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8.1 Populating and Settling the Americas

During the last glacial period, modern humans crossed Beringia and entered the Americas for the first time, migrating across North, Central, and South America. They relied on hunting large game and may have contributed to the extinction of some animals. Later they became more settled in a number of regions, adapting their hunter-gatherer strategies to their environments and the available resources.

About nine thousand years ago, groups like those in the Andes region began experimenting with animal domestication. Later they began to cultivate edible plants like squash, bottle gourds, and later the potato. In Mesoamerica, the shift to maize-based agriculture began at some point between 5000 and 3000 BCE. By around 2500 BCE, the use of domesticated maize had become more common and enabled the settlement of agricultural villages that combined the strategies of hunting and gathering with maize cultivation. Over time, the advantages of maize agriculture became more obvious, and exclusively sedentary agricultural communities emerged. In the Eastern Woodlands, a different agricultural tradition emerged independently by 2000 BCE. In each area, plant domestication allowed Neolithic settlements to begin, from which larger cultures and civilizations later grew.

8.2 Early Cultures and Civilizations in the Americas

The Olmec civilization formed around 1200 BCE and developed sophisticated religious traditions, a calendar system, and a ritual ball game. The Olmec influenced Mesoamerican cultures that followed, including the Zapotecs of Oaxaca, the Teotihuacanos of the Valley of Mexico, and the Maya of southern Mexico and Guatemala. By 300 BCE, Teotihuacán was among the largest cities in the world and controlled a vast trading network. By that time, a handful of powerful Maya city-states like Tikal, Calakmul, and El Mirador had grown to large urban centers and were using their own sophisticated writing and calendar system.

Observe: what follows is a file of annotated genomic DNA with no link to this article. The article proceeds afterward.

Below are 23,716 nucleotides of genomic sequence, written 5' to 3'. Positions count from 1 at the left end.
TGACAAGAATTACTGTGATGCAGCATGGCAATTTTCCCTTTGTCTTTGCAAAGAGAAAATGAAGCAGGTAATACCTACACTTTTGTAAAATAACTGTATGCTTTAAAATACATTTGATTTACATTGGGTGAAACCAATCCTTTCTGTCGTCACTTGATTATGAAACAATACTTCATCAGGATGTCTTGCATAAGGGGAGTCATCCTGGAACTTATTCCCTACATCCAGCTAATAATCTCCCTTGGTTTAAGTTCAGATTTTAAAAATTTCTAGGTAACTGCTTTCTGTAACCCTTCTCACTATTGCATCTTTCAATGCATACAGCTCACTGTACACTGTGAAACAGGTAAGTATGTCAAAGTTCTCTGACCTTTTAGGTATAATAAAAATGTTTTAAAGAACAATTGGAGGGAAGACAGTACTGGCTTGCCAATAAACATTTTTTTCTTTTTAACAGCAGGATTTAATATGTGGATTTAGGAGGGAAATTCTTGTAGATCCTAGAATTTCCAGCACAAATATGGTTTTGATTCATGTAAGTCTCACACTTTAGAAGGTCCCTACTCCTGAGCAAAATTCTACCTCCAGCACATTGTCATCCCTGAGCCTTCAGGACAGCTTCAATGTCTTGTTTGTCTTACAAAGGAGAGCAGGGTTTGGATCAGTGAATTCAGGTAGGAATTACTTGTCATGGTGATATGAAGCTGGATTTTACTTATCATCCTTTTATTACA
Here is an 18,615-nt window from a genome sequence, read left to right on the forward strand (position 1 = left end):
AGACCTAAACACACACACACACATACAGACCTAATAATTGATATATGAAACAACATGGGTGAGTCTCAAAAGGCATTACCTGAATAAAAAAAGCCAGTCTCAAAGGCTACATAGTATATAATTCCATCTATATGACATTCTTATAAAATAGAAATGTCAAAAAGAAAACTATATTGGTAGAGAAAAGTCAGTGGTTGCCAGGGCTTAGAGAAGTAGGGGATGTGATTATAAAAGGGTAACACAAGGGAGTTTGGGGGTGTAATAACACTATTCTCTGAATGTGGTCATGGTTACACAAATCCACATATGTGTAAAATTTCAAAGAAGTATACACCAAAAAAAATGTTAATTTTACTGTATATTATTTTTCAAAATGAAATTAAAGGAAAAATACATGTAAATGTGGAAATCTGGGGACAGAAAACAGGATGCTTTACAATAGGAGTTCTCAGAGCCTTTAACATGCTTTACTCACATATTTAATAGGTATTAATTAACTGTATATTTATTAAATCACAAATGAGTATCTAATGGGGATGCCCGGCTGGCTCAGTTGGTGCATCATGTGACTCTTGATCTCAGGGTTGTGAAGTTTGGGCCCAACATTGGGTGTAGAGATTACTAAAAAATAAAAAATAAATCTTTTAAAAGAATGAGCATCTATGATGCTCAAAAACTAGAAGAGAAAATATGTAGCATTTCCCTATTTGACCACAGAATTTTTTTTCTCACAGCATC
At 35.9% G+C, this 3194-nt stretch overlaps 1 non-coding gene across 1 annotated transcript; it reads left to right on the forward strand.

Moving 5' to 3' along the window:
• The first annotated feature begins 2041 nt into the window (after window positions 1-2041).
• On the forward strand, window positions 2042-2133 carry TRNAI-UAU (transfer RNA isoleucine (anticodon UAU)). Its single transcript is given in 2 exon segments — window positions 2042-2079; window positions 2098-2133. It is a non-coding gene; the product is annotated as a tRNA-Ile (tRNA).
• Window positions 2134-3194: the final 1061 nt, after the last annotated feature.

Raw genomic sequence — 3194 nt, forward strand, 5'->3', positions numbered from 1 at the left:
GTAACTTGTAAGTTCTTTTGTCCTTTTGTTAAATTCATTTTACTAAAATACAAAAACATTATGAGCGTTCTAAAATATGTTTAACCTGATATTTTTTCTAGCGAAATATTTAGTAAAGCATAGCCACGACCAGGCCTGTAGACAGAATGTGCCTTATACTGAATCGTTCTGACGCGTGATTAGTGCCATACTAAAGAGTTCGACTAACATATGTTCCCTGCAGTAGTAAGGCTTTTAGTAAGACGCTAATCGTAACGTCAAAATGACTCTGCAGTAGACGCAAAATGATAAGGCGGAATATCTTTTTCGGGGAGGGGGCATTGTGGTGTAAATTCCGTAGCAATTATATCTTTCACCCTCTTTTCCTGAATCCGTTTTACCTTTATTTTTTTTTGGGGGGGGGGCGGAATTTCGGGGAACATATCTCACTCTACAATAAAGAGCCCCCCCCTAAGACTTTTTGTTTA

In the Andes region of South America, Chavín culture began expanding around 900 BCE, spreading its distinctive artistic and religious traditions. In the wake of the Chavín collapse in 200 BCE, new states like the Moche, the Nazca, and the Tiwanaku emerged and thrived in the Andes.

In North America, the complex societies of the Adena tradition emerged in the Ohio River valley around 1000 BCE and built a number of earthen burial mounds. This tradition was followed by other mound-building cultures like the Hopewell tradition. Very different traditions developed in the Southwest, where maize agriculture was incorporated into a largely hunter-gatherer existence as early as the third millennium BCE. But in this dry environment, settled and entirely agricultural communities did not begin to emerge until around 200 CE.

8.3 The Age of Empires in the Americas

In Mesoamerica in the fifteenth century, the Aztec Empire expanded to control central Mexico from its island city of Tenochtitlán. In addition to building large temples, ball courts, and palaces, the Aztec practiced human sacrifice as an important religious ritual. In the Andean region, the Inca Empire expanded to control a large swath of western South America from its capital at Cuzco, eleven thousand feet above sea level. The empire was created by trained warriors, employed a tribute system, and was held together by a vast network of roads through its largely mountainous terrain.

Intensive agriculture of maize in the Southwest and Eastern Woodlands led to enormous changes in both regions. By around 900, a number of settlements had grown in the Southwest, such as Pueblo Bonito in Chaco Canyon, the cliffside dwellings at Cliff Palace in Mesa Verde, and the larger Casas Grandes settlement in northern Mexico. In the Eastern Woodlands, the adoption of maize agriculture around 800 led to the rise of the Mississippian tradition and large agricultural communities across the Mississippi River valley. Most were small chiefdoms, but a few like Cahokia were exceptionally large, with populations in the thousands.

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